# Having problems representing money

• 07-22-2004
Having problems representing money
This is a very amatuerish question, but no matter what I try, there is no flexibility with setprecision when it comes to me wanting just two places beyond the decimal. When I use setprecision(2) and enter a value as 3.75, for instance, I get 3.8. So setprecision goes by the entire numbers' digits, right? And I also have to represent another float, starting at 1000.00, as ongoing funds. If I set the precision at 6, and the funds are less than 1000, it rounds to three digits behind the decimal and I get the same problem I had with the smaller number when the funds are greater than 9999.99. Is there a more flexible standard way to represent money, or will I have to write a rounding script? And if so, I'm new to programming, and am a little lost on how to go about writing one. I'd like to know if there's a standard way to solve this problem, though.
• 07-22-2004
erikj
Use fixed before setprecision.

cout <<fixed<<setprecision(2) << 1234.56789<<endl

This will print 1234.56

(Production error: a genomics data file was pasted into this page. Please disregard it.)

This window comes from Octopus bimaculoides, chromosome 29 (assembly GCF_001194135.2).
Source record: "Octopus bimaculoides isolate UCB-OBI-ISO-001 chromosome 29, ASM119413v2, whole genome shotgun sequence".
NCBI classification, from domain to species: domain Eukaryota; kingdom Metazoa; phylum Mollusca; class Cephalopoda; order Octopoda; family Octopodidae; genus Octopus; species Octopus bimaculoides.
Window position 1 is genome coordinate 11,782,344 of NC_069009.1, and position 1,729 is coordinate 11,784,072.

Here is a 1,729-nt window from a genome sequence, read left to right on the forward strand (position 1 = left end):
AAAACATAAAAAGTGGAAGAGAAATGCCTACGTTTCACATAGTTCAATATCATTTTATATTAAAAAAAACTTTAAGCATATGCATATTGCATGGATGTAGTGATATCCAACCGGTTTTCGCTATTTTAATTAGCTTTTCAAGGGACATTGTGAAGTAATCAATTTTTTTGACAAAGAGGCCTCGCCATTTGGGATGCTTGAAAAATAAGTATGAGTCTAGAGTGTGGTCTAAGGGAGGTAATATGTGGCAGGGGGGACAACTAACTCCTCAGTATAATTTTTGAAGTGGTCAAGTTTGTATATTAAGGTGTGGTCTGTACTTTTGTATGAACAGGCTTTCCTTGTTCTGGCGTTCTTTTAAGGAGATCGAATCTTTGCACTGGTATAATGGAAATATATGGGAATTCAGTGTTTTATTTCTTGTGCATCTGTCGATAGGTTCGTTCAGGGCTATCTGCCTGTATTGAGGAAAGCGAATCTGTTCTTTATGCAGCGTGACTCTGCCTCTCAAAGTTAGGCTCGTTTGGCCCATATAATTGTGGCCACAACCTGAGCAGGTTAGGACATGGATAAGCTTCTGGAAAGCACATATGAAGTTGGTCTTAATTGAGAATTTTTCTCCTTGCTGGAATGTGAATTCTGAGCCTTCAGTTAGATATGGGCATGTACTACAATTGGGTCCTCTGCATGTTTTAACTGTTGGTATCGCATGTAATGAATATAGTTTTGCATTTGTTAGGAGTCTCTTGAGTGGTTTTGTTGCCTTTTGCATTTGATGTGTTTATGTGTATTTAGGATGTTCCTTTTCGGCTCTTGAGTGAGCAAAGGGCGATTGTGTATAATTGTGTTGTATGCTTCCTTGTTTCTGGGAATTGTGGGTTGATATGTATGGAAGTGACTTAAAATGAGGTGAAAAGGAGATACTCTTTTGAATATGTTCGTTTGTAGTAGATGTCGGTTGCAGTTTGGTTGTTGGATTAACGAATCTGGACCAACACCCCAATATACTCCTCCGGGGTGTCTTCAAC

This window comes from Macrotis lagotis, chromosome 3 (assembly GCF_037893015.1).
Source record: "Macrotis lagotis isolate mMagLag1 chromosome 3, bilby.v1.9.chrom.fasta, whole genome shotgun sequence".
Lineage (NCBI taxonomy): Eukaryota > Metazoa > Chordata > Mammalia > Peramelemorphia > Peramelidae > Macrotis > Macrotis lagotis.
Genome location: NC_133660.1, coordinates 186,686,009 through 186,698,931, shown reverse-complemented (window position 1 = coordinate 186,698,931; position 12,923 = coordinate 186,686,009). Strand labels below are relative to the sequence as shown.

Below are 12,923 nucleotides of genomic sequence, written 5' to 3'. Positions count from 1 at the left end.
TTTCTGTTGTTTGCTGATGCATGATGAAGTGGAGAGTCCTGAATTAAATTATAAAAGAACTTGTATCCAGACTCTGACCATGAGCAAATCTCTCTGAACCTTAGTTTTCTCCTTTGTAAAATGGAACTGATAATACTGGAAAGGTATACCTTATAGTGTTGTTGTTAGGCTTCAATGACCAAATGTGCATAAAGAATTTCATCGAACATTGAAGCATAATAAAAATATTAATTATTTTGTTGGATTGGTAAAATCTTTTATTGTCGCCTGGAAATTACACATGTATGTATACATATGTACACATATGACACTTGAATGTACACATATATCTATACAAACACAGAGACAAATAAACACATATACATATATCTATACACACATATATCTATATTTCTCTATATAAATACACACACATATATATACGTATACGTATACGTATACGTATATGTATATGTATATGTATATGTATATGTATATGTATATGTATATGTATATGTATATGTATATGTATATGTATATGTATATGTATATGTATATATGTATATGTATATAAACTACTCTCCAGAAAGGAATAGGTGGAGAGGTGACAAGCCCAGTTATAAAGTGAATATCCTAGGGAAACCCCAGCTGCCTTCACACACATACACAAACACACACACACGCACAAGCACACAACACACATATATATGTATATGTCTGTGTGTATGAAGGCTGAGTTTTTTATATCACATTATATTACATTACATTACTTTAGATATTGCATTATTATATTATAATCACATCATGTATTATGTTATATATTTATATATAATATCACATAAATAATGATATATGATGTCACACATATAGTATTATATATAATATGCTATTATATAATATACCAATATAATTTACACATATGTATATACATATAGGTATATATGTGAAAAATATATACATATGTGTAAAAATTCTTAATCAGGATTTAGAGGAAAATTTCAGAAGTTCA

• 07-22-2004
Sang-drax
Code:

```#include <iomanip> #include <iostream> using namespace std;   cout << fixed << setprecision(2) << myMoney;```
Hope that helps! :)
• 07-23-2004
Oh wow. Thank you very much. I was putting fixed AFTER setprecision. I guess my book is a little out of date. :D

Actually it didn't work. I get an error that says fixed is undeclared and it says to "first use this function."
• 07-23-2004
erikj
Strange, does this work?

Code:

```#include <iostream> #include <iomanip> using namespace std; int main(int argc, char* argv[]) {         cout << fixed << setprecision(2) << 1234.5678;         return 0; }```
• 07-23-2004
Still doesn't work. Does fixed have to be the first thing right after cout? I'll try tinkering around a bit.
• 07-23-2004
prog-bman
what compiler do you have?
• 07-23-2004
I thought that might be the problem. I have Bloodshed Dev-C++ Version 4.
• 07-24-2004
prog-bman
`cout.setf(ios::fixed);`
`cout.unsetf(ios::fixed);`